We’ve successfully partnered with many organisations outside our region – the European Connected Healthcare Alliance, Well North, HealthWatches, our four regional Local Enterprise Partnerships, the Northern Health Science Alliance, many charities including the Stroke Association, Atrial Fibrillation Association, the Alzheimers Society, sports clubs with community interests – organisations like us who have the ambition to reduce health inequalities and improve the lives of the poorest, fastest.
We’ve developed a strong Public and Patient Involvement and Engagement Senate and use these fabulous individuals to systematically test innovations alongside a committed and energetic clinician panel.
I’m proud to be a former HR professional and NHS trust CEO and always try to build a culture where staff are able to do their best work. All staff members of the Innovation Agency have to be flexible as the decision making process on how we support partners is to ask the questions: ‘What are our partners struggling with?’ and ‘Do we have any particular skills or expertise that could help them?’ As with any newly established organisation we had to nurture this approach and attract staff who thrive with this way of working.
I’m also very proud that the Innovation Agency has developed an Improvement and Coaching Academy, using our learning to develop the capabilities of staff in health and care services to deliver innovation and improvement. Interviewees for the King’s Fund report told us that our training programmes were life-changing.
This blog wouldn’t be complete without talking about COVID-19. Part of my learning from the last few months has been that it’s all the more important to look after staff and be purposeful together about achieving results for our residents and stakeholders. We increased the number of times we had contact with each other so that we could continue being successful and support colleagues’ needs. As Maya Angelou said ‘You may not control all the events that happen to you, but you can decide not to be reduced by them’.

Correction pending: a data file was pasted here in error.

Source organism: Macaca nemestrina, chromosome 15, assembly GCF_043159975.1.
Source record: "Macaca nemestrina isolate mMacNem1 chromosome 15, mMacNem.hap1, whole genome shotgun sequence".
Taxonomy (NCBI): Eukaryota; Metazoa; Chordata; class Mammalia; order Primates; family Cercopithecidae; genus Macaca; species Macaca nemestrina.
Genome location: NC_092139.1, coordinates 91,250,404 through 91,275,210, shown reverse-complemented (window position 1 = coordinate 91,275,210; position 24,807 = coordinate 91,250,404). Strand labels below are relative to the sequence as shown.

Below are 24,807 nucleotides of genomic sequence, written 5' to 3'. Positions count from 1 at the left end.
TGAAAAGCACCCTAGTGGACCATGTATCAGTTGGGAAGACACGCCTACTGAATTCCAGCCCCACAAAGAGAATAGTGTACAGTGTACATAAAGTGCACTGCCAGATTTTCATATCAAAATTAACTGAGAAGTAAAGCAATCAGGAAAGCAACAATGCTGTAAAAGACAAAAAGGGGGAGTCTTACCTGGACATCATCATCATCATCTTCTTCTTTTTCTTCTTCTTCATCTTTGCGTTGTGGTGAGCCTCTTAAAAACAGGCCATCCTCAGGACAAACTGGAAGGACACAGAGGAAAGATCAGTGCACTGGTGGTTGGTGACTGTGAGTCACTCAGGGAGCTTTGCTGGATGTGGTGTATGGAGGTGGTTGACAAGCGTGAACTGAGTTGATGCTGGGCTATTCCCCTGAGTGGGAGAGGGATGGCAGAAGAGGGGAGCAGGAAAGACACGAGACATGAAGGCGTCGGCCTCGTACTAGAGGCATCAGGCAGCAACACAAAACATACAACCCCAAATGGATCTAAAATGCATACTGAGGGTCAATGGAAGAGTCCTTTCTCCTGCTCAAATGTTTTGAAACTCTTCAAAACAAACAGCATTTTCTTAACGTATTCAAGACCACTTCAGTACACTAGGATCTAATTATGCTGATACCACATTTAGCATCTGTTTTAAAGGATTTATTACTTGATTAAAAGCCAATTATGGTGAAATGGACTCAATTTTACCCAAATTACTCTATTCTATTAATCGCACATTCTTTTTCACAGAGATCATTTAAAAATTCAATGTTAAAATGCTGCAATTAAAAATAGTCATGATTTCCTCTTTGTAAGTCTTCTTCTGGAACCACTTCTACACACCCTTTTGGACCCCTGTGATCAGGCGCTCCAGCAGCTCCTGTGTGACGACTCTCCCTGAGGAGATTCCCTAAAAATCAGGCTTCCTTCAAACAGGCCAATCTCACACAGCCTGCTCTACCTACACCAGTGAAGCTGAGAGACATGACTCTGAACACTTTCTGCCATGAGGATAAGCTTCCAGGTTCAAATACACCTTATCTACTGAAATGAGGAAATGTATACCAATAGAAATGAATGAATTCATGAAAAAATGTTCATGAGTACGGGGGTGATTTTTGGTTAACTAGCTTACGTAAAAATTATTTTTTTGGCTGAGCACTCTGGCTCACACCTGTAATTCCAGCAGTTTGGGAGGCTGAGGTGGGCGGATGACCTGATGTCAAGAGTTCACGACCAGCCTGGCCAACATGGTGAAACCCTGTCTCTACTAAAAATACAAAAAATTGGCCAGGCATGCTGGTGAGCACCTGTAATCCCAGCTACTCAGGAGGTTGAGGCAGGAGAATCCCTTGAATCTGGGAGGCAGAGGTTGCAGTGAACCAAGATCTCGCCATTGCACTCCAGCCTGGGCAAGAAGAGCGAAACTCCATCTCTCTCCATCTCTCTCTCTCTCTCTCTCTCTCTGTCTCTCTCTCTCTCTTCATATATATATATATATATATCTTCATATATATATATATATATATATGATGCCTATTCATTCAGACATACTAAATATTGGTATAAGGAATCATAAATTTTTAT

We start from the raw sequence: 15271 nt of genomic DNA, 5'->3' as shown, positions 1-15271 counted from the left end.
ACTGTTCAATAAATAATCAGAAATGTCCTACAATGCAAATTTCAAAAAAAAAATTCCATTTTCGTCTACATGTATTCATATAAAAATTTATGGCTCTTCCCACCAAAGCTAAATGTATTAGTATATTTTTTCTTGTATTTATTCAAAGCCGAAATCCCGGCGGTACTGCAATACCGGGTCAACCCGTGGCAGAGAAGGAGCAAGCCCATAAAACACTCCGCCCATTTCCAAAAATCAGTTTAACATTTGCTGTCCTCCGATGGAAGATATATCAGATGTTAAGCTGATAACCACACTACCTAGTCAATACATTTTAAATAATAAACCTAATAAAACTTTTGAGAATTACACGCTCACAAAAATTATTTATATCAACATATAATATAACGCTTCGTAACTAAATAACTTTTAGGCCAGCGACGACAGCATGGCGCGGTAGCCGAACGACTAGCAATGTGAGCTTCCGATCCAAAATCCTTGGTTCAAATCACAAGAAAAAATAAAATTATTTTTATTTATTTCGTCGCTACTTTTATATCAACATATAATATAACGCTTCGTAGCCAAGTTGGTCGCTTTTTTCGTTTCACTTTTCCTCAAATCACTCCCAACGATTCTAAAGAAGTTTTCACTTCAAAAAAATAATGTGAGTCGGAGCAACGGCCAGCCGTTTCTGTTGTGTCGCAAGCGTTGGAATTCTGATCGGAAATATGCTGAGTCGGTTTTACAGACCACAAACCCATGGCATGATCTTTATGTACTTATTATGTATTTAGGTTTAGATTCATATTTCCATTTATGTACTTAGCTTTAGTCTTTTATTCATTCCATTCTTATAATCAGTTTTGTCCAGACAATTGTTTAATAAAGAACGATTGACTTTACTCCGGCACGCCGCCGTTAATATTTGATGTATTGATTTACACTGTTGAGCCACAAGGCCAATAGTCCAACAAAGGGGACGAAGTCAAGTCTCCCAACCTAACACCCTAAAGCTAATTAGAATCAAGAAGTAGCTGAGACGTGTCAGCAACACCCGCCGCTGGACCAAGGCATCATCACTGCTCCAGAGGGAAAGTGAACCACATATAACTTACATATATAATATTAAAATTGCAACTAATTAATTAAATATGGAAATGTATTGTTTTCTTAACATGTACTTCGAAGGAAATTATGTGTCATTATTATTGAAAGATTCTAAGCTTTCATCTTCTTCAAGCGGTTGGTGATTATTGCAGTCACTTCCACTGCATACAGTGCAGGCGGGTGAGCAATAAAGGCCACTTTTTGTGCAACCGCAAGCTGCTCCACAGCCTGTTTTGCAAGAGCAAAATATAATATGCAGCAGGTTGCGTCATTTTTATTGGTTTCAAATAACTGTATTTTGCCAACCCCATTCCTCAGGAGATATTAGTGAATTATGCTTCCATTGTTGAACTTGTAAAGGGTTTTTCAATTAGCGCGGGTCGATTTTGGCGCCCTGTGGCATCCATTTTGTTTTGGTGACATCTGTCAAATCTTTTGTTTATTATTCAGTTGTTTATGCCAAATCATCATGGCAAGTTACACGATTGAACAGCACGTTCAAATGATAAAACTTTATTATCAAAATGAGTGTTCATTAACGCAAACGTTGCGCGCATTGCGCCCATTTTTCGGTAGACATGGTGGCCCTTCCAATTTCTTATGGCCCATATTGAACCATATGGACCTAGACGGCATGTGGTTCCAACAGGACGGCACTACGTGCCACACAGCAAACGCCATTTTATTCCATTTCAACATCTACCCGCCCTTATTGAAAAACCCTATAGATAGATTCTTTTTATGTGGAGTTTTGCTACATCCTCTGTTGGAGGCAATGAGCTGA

Together, the Innovation Agency staff pivoted the business by asking stakeholders what they needed from us. I led this from the front, contacting and writing to CEOs and leaders of our stakeholder organisations about what their organisations needed and then instigating structural changes, so we could act as an effective support service for those in the front line.
Innovation Agency staff eagerly embraced and developed these changes and the results were outstanding. We supported nearly as many health and care businesses in the first quarter of this year as we did in the year 2019/20. We’ve supported those businesses to draw down £3.85 million to create jobs, deploy innovative products into the health and care sector and play our part in ensuring a buoyant health and life sciences sector across the North West Coast.
I moved on from the Innovation Agency and the North West Coast feeling proud of all we’ve accomplished together and how we’ve improved health in a number of areas including stroke prevention, chronic pain reduction, and reduction of children born with cerebral palsy. In Leeds, we’re striving to improve the health of the poorest fastest and I take all my learning and insight gained from working with fantastic colleagues and partners in the North West Coast and HSR UK.
Dr Liz Mear is the new Managing Director of the Leeds Academic Health Partnership. The partnership harnesses world class research and HealthTech solutions and drives adoption into practice to improve the health of residents and the economic growth of the region.
This blog has been customised by the author from the original post on the Innovation Agency's website.